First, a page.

Today’s post celebrates the career of a recent Michigan graduate named Jake Butt. According to the Wikipedia article linked below, Jake D. Butt was born on this day in Pickering, Ohio. He was raised in Pickering and attended Pickering North High School. Jake was a four-star tight end by the time he graduated from high school. Butt had many good schools to choose from after high school. However, he chose to become a Michigan man.
Jake Butt arrived in Ann Arbor in the summer of 2013. He was big enough to compete and smart enough to learn the playbook. Butt earned nine starts and saw action in all 13 games in the 2013 season. He caught 20 passes for 235-yards and 2 touchdowns. Unfortunately, Michigan won 7 games and lost 6 and finished in 5th place in the Big Ten’s Legends Division with a record of 3 wins and 5 losses. Jake earned some personal accolades when he earned a spot on the ESPN All-Big Ten freshman team.
Butt suffered an ACL injury in spring football in 2014. He made an amazing recovering and only missed the first two games of the 2014 season. Jake played in nine games during the 2014 season and recorded 20 catches for 211-yards. Once again, he caught two touchdown passes. Of course, the season turned out badly for Michigan and Coach Brady Hoke. The Wolverines ended the campaign with a disappointing record of 5 wins and 7 losses and Coach Hoke was gone!
Jake Butt returned in 2015 to play for a new coach who had a reputation for using tight ends – a lot – in his offense. Yes, Jim Harbaugh probably had BIG plans for his BIG tight end in 2015. As it turned out, Jake Butt did not disappoint. He became Jake Rudock’s second favorite receiver with 51 catches for 654-yards and 3 touchdowns. Of course, Jim Harbaugh turned things around and Michigan won 10 games and lost 3. Although the Wolverines failed to win the Big Ten Championship, Jake Butt earned first-team All-Big Ten and All-American honors. Jake won the Ozzie Newsome Award which goes to the nation’s best tight end and he was also named the Kwalick-Clark Tight End of the Year. Yes, Jake Butt had a great season in 2015.
There was lots of speculation about whether Jake would return for his senior year. His draft stock was rising, and he looked like he was ready to play on Sundays. Instead, Jake decided to use his final year of eligibility and help the Wolverines win a Big Ten Championship.
Butt’s hard work from 2013 to 2015 earned him a lot of respect. He was named a co-captain (along with Chris Wormley) for the 2016 season. For the second straight season, the Wolverines finished with a record of 10 wins and 3 losses. Yes, Jake fell short of his goal of being a Big Ten Champion. However, he was Michigan’s second leading receiver with 42 catches totaling 518-yards. He scored 4 more touchdowns and finished his career as a record setting tight end with 136 career receptions for 1,646 yards.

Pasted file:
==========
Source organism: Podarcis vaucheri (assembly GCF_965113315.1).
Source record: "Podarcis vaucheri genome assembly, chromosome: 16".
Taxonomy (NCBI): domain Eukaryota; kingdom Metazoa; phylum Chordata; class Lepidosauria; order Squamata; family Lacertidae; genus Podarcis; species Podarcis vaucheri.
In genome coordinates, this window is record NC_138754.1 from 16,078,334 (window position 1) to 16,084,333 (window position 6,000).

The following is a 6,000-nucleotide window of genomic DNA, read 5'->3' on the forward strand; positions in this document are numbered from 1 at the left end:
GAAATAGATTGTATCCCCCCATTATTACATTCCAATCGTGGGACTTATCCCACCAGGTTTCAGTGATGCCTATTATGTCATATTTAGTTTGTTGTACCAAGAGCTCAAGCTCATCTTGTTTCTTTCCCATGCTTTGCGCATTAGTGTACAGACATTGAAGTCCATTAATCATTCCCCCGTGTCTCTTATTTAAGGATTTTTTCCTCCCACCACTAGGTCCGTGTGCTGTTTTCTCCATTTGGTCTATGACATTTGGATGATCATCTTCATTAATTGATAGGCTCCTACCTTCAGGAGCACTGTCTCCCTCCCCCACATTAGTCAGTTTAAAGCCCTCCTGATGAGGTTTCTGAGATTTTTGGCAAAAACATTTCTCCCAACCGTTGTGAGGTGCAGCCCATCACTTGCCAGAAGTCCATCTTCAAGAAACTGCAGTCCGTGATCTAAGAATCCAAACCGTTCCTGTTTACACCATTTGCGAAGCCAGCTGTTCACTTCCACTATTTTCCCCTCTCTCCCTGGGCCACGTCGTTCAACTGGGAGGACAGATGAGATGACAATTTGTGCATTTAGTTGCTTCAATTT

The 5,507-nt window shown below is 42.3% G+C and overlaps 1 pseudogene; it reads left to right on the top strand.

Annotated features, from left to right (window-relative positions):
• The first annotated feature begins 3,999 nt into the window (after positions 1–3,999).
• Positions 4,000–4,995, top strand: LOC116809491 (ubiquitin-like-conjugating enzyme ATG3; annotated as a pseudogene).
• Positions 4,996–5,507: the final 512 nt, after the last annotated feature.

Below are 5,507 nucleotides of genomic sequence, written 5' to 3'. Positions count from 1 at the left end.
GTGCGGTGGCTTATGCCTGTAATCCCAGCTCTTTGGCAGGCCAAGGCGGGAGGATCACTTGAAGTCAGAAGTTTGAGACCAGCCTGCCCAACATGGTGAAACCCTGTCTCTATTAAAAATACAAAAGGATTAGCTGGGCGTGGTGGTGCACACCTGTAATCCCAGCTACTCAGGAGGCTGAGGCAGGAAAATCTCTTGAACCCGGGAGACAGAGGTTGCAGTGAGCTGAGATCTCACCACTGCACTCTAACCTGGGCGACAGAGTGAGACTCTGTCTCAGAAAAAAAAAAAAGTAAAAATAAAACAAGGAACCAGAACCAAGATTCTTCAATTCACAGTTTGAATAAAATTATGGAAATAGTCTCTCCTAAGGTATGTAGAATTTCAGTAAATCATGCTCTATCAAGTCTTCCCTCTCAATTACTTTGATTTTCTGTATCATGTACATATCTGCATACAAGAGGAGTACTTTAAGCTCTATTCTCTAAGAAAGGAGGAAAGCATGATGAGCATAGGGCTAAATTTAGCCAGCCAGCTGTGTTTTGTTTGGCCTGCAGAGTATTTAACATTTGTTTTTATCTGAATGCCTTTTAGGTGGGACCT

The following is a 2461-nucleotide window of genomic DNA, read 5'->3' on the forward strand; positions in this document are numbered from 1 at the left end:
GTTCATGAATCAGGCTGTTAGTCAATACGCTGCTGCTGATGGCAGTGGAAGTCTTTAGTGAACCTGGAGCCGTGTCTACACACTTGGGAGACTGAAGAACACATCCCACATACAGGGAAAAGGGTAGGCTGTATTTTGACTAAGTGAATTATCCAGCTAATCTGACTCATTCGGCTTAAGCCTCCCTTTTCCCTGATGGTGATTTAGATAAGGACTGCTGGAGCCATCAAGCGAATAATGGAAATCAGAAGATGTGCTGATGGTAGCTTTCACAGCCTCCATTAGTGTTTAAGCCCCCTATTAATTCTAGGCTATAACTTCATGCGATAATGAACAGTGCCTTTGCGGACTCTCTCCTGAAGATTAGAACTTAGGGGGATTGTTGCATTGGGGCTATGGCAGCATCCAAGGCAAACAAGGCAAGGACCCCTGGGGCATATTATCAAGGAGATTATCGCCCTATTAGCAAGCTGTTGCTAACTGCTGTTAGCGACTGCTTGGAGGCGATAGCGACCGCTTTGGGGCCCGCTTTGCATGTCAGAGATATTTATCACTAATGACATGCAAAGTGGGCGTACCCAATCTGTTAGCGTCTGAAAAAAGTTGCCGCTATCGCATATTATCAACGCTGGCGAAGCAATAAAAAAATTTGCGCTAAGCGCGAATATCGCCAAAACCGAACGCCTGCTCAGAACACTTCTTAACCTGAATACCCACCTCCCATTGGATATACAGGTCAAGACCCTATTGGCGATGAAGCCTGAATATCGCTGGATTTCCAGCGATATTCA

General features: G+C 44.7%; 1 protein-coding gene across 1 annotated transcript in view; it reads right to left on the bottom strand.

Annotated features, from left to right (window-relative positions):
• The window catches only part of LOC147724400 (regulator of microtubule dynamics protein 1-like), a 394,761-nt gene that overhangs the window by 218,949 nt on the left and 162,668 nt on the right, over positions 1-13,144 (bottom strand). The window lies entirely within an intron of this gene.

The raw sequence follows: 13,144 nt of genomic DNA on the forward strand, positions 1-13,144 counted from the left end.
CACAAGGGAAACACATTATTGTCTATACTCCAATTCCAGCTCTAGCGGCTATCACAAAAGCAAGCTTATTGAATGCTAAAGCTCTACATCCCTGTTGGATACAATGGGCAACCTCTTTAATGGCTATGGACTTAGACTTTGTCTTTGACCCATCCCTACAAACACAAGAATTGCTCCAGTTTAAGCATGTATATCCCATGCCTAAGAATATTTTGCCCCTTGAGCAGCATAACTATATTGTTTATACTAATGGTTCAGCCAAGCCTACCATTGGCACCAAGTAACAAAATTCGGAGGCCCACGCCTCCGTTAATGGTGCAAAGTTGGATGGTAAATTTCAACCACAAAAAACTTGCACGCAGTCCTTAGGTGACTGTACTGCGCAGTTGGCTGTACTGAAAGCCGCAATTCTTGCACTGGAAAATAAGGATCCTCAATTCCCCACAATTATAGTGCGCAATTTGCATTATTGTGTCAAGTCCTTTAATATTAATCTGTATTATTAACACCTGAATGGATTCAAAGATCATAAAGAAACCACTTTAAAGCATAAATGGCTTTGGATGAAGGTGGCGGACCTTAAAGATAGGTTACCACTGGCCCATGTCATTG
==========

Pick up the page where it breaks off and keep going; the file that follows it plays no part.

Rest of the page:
Jake earned first-team All-Big Ten and All-American honors for the second straight season in 2016. He repeated as the Kwalick-Clark Tight End of the Year and also became the first Wolverine to win the John Mackey Award.
Unfortunately, Jake Butt was not the luckiest man to ever play football at Michigan. He decided to play in the 2016 Orange Bowl game and tore his ACL for the second time in his career. The good news is that the Denver Broncos drafted him anyway. Jake sat out the entire 2017 NFL Football season to fully recover from his ACL surgery. The good news is that he is looking good so far in Bronco workouts in 2018.
Bottom line – I think that Jake Butt was the best tight end in the history of Michigan Football. Please take time to appreciate his dedication to Michigan. I hope that Jake Butt has a very “Happy Birthday” today on his special day. Go Blue!
Who is the oldest man to earn All-American honors at Michigan?
Alvin Wistert, the third Wistert son to play at Michigan, played for the Wolverines from 1947 to 1949. Wistert played tackle and wore #11 like his famous brothers. He also earned All-American honors just like he was expected to do. In fact, Alvin was named an All-American in 1948 at 32-years of age. He repeated in 1949 at 33-years of age. Yes, Alvin Wistert was a very special player at Michigan. Oh, did I mention that he played on back-to-back National Championship teams in 1948 and 1949?
Who are the only two Michigan players to be named Michigan’s MVP and Big Ten MVP in back-to-back seasons?
The Legend of Bo Schembechler is a football love story. Millions of Michigan football fans loved Bo Schembechler almost as much as he loved The University of Michigan. This insightful book details how “Bo Who” simply became “Bo” to Wolverine Nation and to college football fans across the country and around the world. It details Bo’s twenty-one-year journey to bring Michigan Football back to national prominence and how he kept it there!
Click below to order your copy!